Professor Jüni and colleagues analysed the results of 10 published trials involving 3,803 patients with knee or hip osteoarthritis. They assessed changes in levels of pain after patients took glucosamine, chondroitin, or their combination with placebo or head to head.
They found no clinically relevant effect of chondroitin, glucosamine, or their combination on perceived joint pain or on joint space narrowing.
Despite this finding, some patients are convinced that these preparations are beneficial, say the authors. They suggest this might be because of the natural course of osteoarthritis or the placebo effect.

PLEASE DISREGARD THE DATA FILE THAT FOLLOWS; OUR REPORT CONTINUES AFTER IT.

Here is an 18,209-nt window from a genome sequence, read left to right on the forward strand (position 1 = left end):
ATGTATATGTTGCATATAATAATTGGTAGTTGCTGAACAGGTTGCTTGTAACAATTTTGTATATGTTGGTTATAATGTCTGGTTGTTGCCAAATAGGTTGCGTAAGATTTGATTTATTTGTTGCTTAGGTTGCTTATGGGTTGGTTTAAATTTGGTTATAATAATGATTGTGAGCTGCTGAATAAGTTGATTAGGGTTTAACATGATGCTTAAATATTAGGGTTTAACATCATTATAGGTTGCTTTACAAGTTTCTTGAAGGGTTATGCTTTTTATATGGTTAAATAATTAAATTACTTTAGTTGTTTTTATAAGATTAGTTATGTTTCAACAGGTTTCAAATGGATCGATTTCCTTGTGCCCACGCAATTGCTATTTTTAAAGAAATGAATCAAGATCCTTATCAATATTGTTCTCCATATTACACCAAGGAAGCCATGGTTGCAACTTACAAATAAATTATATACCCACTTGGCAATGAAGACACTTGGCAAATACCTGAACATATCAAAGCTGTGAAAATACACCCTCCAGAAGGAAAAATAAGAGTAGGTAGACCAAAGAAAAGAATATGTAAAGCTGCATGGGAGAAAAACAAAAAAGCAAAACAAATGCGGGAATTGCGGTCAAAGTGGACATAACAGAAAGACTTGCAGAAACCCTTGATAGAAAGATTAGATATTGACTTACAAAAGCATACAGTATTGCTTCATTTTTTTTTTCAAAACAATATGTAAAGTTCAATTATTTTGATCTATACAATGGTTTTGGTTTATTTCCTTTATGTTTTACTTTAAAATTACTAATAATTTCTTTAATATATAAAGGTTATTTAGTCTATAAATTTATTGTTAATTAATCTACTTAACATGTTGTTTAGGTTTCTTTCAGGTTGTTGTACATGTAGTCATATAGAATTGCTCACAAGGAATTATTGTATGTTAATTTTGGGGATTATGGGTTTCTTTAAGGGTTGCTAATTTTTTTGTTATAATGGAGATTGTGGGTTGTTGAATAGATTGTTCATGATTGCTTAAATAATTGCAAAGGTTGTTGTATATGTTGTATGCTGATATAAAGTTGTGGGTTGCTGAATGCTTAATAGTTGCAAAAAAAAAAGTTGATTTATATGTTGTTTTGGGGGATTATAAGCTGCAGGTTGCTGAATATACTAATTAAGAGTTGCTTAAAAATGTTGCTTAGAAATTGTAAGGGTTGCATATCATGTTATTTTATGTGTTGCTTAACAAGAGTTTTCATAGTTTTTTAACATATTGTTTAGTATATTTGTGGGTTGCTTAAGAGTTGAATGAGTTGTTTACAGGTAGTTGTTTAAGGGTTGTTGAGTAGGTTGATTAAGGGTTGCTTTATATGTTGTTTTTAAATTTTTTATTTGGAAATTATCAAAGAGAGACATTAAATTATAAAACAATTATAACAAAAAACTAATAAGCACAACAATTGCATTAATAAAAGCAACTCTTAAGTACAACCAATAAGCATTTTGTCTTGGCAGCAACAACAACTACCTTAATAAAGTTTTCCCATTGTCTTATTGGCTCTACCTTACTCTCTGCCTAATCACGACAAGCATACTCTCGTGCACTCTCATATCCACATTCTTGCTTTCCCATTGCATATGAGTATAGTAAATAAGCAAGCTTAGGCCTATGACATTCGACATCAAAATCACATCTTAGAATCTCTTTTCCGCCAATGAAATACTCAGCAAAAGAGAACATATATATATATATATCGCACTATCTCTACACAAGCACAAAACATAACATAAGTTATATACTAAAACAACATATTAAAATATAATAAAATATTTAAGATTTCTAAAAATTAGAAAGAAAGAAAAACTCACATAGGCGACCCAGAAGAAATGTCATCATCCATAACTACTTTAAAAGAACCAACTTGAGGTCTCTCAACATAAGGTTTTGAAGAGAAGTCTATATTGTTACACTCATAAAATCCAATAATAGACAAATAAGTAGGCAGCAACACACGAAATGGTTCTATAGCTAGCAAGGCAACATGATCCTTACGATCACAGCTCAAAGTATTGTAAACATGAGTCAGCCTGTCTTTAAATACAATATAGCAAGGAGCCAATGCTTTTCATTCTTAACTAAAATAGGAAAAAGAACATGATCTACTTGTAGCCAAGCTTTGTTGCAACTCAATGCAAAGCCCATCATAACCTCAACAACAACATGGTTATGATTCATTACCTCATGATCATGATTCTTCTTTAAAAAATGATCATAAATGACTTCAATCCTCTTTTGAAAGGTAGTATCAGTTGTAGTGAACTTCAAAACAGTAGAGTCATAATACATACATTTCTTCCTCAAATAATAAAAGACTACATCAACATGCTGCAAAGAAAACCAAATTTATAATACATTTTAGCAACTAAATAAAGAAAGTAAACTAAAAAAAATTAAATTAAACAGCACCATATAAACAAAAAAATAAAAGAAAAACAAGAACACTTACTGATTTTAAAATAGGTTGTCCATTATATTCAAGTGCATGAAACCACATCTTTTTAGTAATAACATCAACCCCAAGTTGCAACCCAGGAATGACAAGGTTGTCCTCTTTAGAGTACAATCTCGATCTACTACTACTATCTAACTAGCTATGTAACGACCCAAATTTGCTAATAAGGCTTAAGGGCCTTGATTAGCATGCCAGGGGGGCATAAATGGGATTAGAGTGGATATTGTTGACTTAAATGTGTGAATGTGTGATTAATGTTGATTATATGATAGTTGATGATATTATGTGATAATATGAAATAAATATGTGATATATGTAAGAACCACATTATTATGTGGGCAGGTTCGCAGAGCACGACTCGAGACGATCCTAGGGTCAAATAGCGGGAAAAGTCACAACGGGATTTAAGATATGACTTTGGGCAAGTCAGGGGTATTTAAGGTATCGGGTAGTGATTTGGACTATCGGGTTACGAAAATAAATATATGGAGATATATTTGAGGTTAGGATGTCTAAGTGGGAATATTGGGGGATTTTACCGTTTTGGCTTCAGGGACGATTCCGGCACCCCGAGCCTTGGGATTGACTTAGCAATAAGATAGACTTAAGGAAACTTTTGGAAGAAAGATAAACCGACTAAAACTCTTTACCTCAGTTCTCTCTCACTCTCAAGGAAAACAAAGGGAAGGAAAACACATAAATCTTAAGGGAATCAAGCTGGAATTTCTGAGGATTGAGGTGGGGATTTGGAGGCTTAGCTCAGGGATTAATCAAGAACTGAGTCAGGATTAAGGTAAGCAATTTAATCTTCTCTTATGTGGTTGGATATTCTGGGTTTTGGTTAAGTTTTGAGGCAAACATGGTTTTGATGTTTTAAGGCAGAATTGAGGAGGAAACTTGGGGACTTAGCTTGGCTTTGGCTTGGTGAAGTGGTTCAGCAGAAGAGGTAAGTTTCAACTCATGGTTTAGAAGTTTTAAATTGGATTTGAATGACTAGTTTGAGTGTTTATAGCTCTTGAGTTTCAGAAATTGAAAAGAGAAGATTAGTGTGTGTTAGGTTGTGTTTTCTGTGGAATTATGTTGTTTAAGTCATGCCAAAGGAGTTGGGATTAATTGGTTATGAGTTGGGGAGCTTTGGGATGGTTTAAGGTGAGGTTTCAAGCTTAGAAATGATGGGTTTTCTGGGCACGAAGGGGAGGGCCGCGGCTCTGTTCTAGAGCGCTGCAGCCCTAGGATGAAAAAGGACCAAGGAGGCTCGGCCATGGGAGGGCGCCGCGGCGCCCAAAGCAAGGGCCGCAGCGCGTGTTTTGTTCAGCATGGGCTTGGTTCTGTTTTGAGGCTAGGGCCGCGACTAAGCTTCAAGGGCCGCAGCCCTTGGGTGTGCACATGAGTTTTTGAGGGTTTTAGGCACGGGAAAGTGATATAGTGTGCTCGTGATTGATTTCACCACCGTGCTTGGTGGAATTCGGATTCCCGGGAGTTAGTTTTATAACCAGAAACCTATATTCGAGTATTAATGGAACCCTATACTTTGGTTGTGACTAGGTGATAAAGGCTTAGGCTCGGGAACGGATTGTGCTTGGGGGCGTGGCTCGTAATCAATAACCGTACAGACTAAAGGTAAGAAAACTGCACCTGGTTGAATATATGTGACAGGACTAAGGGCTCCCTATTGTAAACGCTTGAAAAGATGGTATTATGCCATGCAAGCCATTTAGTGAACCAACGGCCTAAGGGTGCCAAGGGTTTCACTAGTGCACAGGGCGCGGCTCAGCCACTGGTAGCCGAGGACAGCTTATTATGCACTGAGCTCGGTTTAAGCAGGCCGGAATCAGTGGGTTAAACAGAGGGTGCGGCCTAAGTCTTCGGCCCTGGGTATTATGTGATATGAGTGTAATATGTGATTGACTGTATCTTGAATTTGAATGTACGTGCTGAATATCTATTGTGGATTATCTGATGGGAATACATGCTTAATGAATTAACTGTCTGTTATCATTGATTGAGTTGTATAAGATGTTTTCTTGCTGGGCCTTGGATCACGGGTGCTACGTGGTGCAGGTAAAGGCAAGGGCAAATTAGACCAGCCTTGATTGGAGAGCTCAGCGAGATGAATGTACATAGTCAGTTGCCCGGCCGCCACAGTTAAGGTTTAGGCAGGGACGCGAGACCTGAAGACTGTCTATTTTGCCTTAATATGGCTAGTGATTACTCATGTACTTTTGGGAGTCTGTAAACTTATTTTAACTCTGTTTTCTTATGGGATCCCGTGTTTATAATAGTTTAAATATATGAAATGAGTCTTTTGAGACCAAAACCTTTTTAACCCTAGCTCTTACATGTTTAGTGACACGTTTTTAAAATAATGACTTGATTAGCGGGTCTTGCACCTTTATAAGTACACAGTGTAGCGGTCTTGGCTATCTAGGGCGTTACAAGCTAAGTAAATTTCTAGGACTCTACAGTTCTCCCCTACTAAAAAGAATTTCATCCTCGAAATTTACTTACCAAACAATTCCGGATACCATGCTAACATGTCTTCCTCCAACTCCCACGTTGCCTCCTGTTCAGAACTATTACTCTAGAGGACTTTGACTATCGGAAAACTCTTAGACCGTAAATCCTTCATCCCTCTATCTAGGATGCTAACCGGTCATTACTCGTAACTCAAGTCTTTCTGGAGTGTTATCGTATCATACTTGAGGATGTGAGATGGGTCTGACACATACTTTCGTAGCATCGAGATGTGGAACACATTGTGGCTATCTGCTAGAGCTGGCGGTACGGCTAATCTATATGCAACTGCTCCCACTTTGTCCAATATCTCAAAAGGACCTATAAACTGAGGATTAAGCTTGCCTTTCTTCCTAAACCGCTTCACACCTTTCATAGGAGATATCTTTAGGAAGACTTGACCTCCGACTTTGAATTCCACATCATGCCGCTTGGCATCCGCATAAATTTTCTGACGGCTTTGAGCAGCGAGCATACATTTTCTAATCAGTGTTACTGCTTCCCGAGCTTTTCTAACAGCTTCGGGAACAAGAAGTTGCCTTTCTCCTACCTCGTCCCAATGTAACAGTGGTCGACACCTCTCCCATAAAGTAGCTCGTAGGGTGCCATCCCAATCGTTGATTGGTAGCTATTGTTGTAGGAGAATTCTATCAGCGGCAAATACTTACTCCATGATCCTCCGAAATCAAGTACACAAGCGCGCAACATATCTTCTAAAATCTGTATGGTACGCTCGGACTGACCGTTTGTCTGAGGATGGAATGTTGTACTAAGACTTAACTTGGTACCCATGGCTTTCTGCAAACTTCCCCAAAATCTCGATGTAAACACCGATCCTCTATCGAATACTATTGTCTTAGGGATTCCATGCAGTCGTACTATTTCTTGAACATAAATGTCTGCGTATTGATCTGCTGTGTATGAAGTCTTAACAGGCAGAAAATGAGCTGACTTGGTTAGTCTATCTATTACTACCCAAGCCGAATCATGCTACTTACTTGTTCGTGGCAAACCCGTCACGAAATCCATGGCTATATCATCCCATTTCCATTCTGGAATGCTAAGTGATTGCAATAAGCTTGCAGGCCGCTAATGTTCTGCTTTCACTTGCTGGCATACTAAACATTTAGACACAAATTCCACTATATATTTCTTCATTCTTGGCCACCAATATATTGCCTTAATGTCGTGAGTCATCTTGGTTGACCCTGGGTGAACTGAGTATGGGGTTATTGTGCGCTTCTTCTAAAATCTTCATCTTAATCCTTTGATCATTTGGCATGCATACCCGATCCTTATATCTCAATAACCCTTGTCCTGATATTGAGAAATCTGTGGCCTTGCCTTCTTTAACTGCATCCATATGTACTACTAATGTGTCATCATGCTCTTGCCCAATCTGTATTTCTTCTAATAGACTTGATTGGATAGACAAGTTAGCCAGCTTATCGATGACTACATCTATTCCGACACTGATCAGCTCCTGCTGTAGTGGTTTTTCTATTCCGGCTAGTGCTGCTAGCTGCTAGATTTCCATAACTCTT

"Compared with placebo, glucosamine, chondroitin, and their combination do not reduce joint pain or have an impact on narrowing of joint space. Health authorities and health insurers should be discouraged from funding glucosamine and chondroitin treatment," they conclude.
The researchers argue that there is, however, no harm in taking the supplements as long as they are not covered by health authorities and insurers. This, of course, assumes that a financial loss for no purpose is not a 'harm', nor is believing any claim made by a pharmaceutical manufacturer (whether Big Pharma or Big Altie).